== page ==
With its fine sand and clear water, it is the favorite beach of the palermitans. You will find plenty of rental chairs for the day but there is also a free public part where to put your towel. A multitude of restaurants and snacks to eat and refresh.

Well we prefer to warn you, you will not be alone! On the other hand, with its shallow water, it is the ideal place if you have children.

Mondello Beach

How many days to visit Palermo?

This is a question that many travelers ask themselves. Personally, I advise you to do at least 2 nights in Palermo during your trip to Sicily, just to have 2 full days in the city.

If you want to have the time to visit Palermo and its surroundings, I recommend you spend 3 days in Palermo.

Visit Palermo in 1 day

For a day in Palermo, I advise you to:

  • Visit the Palais des Normands
  • Take a walk to admire the Church of St. John of the Hermits next door
  • Enter Palermo Cathedral
  • Lunch break
  • Stroll through the streets of the historic center to admire churches and palaces
  • Take a ride on the Foro Italico
  • Enjoy a moment of relaxation at the botanical garden or in those of Villa Giulia
things to do in Palermo
Palermo Cathedral

Visit Palermo in 2 days

For a stay of 2 days in Palermo, simply resume the program from 1 st day and add:

  • trip to the Ballaro market to soak up local products and flavors
  • Optional: visit the Massimo Theater or the Regional Archaeological Museum of Palermo
  • Lunch break
  • Discovery of the famous mosaics of the cathedral of Monreale
  • Walk in the village of Monreale to contemplate the many panoramas

Visit Palermo in 3 days

During the 2 previous days you could see quite a few of the must-sees of the city of Palermo. In 3 days in Palermo, you will also have the time to:

  • Go down in the catacombs of the Capuchins for an unusual and original experience
  • Visit the Mirto Palace to immerse yourself in the lifestyle of a family of noble Palermitania
  • Lunch break
  • Enjoy a relaxing afternoon at the Mondello beach  : fan- shaped toes, swimming in a warm and transparent water, ice break, you’re not there?

Where to sleep in Palermo

  • A casa di Amici: Located 1km from the cathedral, this hostel offers beds in dormitory from 20 €, breakfast included. The most: the location, the terrace, the cleanliness and comfort of the beds and common areas.
  • Due Passi: B & B located 500 meters from the Massimo Theater. Modern and bright double room from 63 € per night, breakfast included. Most: very nice area, B & B well located, the welcome and availability of guests, calm and very good breakfast. This is our favorite report performance / price.
  • Alma Hotel: Located 450 meters from Massimo Theater and 1.5 km from Palermo Cathedral. Double room very modern and design from 100 €, breakfast included. What’s more: lovely owners and good advice, quality rooms, exceptional homemade breakfast with lots of cakes.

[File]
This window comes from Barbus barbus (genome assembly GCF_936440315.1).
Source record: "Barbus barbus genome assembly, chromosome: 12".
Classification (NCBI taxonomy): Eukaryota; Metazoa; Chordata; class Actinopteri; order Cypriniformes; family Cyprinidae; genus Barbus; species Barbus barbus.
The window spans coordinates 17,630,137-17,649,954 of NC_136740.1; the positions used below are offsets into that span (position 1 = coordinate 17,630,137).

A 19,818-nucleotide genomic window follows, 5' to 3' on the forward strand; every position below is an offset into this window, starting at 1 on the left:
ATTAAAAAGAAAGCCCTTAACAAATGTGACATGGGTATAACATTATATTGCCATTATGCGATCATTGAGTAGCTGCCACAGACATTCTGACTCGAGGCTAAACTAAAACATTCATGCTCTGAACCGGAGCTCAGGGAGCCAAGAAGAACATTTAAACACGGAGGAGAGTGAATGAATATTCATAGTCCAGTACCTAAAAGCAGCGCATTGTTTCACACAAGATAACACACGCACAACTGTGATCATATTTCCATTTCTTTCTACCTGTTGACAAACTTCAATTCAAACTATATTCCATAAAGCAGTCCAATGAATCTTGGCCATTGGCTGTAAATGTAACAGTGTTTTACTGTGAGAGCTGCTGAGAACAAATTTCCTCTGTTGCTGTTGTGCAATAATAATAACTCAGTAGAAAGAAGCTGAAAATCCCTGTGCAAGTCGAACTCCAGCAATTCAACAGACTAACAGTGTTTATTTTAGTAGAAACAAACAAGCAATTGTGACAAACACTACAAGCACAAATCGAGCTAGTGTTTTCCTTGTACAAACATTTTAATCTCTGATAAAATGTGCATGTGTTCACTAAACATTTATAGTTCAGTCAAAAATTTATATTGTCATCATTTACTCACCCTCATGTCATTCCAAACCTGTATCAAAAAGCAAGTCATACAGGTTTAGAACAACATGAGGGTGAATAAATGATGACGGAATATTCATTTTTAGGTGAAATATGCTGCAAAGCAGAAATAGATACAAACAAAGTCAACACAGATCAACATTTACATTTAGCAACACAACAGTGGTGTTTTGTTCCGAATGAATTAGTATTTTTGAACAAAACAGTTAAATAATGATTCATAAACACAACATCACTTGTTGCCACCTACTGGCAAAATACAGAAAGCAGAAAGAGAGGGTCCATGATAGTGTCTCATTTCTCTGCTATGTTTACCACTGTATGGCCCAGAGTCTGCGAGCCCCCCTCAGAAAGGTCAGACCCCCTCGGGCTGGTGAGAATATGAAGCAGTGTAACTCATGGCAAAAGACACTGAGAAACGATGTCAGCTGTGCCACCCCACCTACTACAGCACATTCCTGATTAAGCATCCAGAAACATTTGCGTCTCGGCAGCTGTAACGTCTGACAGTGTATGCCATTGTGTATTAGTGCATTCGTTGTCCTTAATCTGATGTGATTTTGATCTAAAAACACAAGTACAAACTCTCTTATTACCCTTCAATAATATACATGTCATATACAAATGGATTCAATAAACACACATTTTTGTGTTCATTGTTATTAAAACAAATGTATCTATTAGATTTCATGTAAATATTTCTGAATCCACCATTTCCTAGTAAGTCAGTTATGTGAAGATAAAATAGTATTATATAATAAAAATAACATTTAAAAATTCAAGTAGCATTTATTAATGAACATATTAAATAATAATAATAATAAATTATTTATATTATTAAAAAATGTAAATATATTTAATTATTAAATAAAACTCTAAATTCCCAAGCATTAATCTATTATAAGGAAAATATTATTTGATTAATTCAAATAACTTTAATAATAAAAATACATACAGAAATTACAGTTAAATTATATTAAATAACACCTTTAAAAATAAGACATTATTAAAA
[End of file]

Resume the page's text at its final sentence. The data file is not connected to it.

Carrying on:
• Porta Di Castro: Located in the historic center of Palermo, 5 minutes walk from the cathedral. Double room beautifully decorated from 150 € per night, breakfast included. The most: the exceptional location, the hotel and its original decor, the rich and varied breakfast, the lovely staff. This is our recommendation for a luxury stay in Palermo.  

Where to eat in Palermo

  • Lo Scrigno dei Sapori: Located in Piazza Principe di Camporeale, 150 meters from the Palazzo de la Zisa. Typical Sicilian cuisine excellent and plentiful. Fresh produce and sinned fish of the day. Excellent value. Do not rely on the outside or the slightly kitsch room, the restaurant hides a nice indoor garden to spend a pleasant evening.
  • Torquemada: Located in Via Pignatelli Aragona, 200 meters from Regional Archaeological Museum. This restaurant offers a wide choice of dishes, from pizza to pasta or fish. All are hearty and excellent at a price more than correct with bonus limoncello offered at the end. Note that the place is however quite noisy because very large.
  • Al fondaco del conte :   Located in the historic center of Palermo, in Piazza Conte Federico. Small restaurant, quiet, offering a delicate and refined cuisine. The appetizers are offered, the dishes are tasty and made with quality products and the desserts are original. All for a reasonable price, we can only recommend it.

Tourist map of Palermo

To help you visualize the city a little better, I made you a tourist map of Palermo listing the places to visit I’m talking about in this top 15 things to do in Palermo. You can display the legend of the map by clicking on the button at the top left with a small arrow.

And you, what did you prefer during your stay in Palermo?

Camille L.

Passionate about foreign languages, cooking and writing. I wish to share with you the places, the meetings and the gastronomic discoveries which gave relief to my travels.

Related Articles

Back to top button